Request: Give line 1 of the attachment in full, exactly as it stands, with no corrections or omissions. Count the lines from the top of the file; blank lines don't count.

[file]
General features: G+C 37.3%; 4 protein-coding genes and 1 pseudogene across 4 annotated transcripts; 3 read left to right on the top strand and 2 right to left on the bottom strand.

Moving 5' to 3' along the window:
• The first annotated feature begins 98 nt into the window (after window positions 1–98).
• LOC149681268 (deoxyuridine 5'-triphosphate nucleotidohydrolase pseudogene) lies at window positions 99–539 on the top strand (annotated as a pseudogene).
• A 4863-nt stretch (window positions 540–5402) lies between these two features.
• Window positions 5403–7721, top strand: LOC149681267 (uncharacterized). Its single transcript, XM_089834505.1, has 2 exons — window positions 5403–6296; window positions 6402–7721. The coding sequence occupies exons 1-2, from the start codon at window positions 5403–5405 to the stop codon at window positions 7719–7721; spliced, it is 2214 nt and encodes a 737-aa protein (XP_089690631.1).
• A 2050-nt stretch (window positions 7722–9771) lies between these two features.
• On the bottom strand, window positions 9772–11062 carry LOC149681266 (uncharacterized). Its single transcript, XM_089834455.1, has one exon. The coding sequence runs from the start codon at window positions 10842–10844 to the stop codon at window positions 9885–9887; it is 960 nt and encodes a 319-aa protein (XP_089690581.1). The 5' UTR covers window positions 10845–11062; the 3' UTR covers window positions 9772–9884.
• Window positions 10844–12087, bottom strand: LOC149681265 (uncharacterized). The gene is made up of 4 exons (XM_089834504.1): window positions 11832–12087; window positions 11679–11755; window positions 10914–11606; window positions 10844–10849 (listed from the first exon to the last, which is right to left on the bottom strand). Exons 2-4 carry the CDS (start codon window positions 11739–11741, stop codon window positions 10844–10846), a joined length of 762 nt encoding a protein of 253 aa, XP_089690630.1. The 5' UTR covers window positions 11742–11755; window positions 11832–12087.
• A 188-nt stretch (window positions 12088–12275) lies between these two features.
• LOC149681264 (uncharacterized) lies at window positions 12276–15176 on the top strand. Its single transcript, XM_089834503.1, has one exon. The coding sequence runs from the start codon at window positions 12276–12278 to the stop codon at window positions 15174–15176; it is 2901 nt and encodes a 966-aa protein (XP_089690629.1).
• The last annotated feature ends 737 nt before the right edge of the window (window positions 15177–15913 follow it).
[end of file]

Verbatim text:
General features: G+C 37.3%; 4 protein-coding genes and 1 pseudogene across 4 annotated transcripts; 3 read left to right on the top strand and 2 right to left on the bottom strand.